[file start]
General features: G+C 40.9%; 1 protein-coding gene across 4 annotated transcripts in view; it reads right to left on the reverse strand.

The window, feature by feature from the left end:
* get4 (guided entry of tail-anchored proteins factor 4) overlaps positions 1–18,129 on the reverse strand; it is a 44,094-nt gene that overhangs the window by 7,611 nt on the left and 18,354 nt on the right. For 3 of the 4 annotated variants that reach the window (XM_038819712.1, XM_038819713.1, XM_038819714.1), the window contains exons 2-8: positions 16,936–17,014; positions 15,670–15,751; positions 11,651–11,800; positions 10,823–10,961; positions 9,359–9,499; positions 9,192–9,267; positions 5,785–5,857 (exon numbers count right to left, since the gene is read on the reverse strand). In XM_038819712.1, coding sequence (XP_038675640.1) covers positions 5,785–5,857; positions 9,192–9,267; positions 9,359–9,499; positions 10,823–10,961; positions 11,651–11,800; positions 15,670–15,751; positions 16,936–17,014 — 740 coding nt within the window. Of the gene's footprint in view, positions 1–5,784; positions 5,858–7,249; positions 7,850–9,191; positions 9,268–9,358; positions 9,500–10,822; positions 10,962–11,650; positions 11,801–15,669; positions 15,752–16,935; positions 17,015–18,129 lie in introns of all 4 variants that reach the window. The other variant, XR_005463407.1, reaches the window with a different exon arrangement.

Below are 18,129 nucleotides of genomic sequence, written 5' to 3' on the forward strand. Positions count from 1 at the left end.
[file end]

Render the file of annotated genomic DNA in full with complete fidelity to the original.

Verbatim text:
General features: G+C 40.9%; 1 protein-coding gene across 4 annotated transcripts in view; it reads right to left on the reverse strand.

The window, feature by feature from the left end:
* get4 (guided entry of tail-anchored proteins factor 4) overlaps positions 1–18,129 on the reverse strand; it is a 44,094-nt gene that overhangs the window by 7,611 nt on the left and 18,354 nt on the right. For 3 of the 4 annotated variants that reach the window (XM_038819712.1, XM_038819713.1, XM_038819714.1), the window contains exons 2-8: positions 16,936–17,014; positions 15,670–15,751; positions 11,651–11,800; positions 10,823–10,961; positions 9,359–9,499; positions 9,192–9,267; positions 5,785–5,857 (exon numbers count right to left, since the gene is read on the reverse strand). In XM_038819712.1, coding sequence (XP_038675640.1) covers positions 5,785–5,857; positions 9,192–9,267; positions 9,359–9,499; positions 10,823–10,961; positions 11,651–11,800; positions 15,670–15,751; positions 16,936–17,014 — 740 coding nt within the window. Of the gene's footprint in view, positions 1–5,784; positions 5,858–7,249; positions 7,850–9,191; positions 9,268–9,358; positions 9,500–10,822; positions 10,962–11,650; positions 11,801–15,669; positions 15,752–16,935; positions 17,015–18,129 lie in introns of all 4 variants that reach the window. The other variant, XR_005463407.1, reaches the window with a different exon arrangement.

Below are 18,129 nucleotides of genomic sequence, written 5' to 3' on the forward strand. Positions count from 1 at the left end.